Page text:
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Capt Samuel Marshall's inscription

S_E_Marshall_inscription.jpeg - 1228Kb

In case you can't read this:



S E Marshall
Aged 24
Captain in the Russian Navy
who in the Engagement with
the Swedes on the 10 July 1790
having with unparallelled valor
fought for 17 Hours & received
many wounds wrapt himself
up in the Colors of his
Ship when sinking &
perished with her
in the Waves

Note (a) that his first initial is 'S' not 'J', confirmed by the first letter of 'Swedes' and (b) at that
time they used what we would now call the American spellings of 'valor' and 'color'.

Interestingly The Times of 19th Aug 1790, p.3, does not have him perishing in the Waves:

"In a letter just received from a friend at Petersburg, are the following curious particulars relative to the last naval fight between the Russians and Swedes:--

"The carnage in the late engagement between the galley fleets, when the King of Swedes commanded in person, was dreadful. Eight Russian frigates commanded by foreigners, which came to the assistance of the gallies, are lost. Five English Captains were killed, and Farquarson's two daughters were made widows in one day. Dennison had his head shot off, and Trevanen is dead of his wounds. Poor Perry too; whose life only would make a wonderful history, has finished his career; a cannon ball took him in the middle, and he leaves a young wife who doted on him. Captain Marshall, however, is saved; he shot a Russian officer who was going to strike, when they had lost 200 out of 230 on board the ship and as the vessel was sinking with the remaining thirty, he jumped into the water and himself and five more of them were picked up by other ships alive."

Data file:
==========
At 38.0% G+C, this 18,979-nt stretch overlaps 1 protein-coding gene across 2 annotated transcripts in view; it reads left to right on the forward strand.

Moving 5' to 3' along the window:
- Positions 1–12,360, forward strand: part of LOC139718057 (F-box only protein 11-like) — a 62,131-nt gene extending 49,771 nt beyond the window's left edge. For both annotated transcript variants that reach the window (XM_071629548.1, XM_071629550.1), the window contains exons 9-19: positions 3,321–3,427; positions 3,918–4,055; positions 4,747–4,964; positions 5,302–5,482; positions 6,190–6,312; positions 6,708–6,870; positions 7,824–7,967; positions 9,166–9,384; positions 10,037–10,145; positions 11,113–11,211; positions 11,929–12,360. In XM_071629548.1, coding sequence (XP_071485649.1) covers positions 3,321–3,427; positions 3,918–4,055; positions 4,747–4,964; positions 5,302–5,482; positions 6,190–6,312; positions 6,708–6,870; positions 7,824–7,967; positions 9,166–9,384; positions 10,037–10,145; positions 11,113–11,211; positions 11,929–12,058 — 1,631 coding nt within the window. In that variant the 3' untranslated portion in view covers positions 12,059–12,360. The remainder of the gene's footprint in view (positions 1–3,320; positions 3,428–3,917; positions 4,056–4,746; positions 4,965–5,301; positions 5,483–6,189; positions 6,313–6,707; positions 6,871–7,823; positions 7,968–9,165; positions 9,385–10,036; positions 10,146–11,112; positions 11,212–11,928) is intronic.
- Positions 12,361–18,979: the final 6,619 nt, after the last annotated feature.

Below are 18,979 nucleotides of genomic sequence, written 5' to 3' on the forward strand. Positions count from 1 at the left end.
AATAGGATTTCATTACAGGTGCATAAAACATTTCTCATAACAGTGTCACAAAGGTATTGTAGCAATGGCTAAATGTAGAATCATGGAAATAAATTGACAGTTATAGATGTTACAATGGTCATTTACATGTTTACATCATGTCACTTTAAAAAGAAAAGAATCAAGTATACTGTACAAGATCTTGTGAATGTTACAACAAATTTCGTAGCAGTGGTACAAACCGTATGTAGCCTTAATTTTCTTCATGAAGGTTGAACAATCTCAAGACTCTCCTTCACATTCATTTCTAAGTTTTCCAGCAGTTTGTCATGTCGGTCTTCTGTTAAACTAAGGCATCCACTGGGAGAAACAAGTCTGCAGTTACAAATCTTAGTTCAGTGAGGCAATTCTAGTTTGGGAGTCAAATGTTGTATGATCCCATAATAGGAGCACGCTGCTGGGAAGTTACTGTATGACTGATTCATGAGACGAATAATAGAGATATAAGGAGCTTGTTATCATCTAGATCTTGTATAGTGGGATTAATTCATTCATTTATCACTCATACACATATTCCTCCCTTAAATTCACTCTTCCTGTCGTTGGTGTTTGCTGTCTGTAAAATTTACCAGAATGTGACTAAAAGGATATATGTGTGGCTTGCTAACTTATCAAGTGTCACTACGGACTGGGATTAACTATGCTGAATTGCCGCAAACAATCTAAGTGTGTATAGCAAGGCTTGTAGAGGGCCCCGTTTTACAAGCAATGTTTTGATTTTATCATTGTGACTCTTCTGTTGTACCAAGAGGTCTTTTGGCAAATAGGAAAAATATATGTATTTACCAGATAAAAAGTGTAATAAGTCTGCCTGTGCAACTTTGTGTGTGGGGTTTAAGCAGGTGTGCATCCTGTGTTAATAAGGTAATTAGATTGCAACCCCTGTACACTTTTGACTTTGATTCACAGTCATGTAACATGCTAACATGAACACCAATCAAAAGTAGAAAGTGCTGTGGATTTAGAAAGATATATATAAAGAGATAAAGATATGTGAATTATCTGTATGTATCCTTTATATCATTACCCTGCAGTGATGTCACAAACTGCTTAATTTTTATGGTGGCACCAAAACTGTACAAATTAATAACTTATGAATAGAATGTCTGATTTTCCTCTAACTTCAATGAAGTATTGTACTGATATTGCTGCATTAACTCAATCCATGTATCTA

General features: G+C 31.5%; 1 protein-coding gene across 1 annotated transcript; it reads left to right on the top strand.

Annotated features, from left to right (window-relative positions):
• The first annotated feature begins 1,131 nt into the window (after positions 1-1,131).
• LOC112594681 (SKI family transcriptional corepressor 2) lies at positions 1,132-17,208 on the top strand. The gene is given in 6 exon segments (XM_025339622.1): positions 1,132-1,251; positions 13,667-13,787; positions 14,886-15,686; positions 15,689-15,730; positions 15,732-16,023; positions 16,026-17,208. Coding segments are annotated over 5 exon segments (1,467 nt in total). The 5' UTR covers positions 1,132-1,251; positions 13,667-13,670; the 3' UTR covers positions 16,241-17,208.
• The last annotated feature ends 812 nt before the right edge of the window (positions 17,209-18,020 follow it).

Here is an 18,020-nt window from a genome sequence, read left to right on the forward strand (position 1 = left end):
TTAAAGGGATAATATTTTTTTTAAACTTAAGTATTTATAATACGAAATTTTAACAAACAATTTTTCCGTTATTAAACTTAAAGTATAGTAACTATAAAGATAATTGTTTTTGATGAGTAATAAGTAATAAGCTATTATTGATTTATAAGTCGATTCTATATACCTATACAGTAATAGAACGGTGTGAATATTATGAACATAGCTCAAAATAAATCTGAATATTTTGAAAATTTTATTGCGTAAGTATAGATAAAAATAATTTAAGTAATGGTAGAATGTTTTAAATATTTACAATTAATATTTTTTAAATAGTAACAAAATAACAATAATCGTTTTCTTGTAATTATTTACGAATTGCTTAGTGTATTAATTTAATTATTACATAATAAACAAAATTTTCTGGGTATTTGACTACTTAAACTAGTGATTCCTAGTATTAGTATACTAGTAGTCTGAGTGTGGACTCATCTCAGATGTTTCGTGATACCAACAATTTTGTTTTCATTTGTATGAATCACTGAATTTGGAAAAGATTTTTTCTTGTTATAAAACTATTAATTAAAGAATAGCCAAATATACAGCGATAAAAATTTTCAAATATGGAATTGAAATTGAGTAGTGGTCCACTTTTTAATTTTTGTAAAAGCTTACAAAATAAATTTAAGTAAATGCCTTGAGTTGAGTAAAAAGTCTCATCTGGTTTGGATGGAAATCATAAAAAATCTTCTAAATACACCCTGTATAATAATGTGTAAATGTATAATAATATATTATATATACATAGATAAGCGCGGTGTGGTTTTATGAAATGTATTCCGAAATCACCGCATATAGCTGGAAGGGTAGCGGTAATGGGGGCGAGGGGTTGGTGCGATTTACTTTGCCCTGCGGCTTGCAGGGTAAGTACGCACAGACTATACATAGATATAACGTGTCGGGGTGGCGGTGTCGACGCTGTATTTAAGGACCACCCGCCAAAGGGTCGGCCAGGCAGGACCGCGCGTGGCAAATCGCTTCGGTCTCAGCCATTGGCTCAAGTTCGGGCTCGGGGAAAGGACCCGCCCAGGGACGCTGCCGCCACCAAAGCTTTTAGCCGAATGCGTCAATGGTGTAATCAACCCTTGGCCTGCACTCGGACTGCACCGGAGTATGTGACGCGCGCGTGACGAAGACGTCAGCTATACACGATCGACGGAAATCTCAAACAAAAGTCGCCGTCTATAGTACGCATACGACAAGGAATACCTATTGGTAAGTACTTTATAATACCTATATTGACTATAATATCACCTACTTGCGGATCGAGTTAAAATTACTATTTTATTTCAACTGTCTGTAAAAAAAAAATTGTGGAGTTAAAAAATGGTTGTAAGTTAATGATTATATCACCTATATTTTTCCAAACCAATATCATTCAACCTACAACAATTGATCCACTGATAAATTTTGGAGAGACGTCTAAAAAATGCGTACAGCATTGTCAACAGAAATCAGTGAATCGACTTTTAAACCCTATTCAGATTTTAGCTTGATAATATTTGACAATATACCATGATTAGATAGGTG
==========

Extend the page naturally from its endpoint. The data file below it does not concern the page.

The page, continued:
This may appear to contradict the triptych but he could have died later.

And a perplexing comment was made on this report the following day on p. 2 of The Times at the foot of a prototype leader column:

"Captain Marshall's shooting a Russian Captain, in the late Swedish engagement, who was endeavouring to save the remaining brave thirty of his 200 men; by honourably striking to a superior force, may be called heroism at Petersburgh, but in England it would be deemed SAVAGE and BARBAROUS MURDER. What right had he to deprive a fellow-creature of life, because that fellow creature tempered humanity with courage!"
Roll on a time machine to find out what actually happened!

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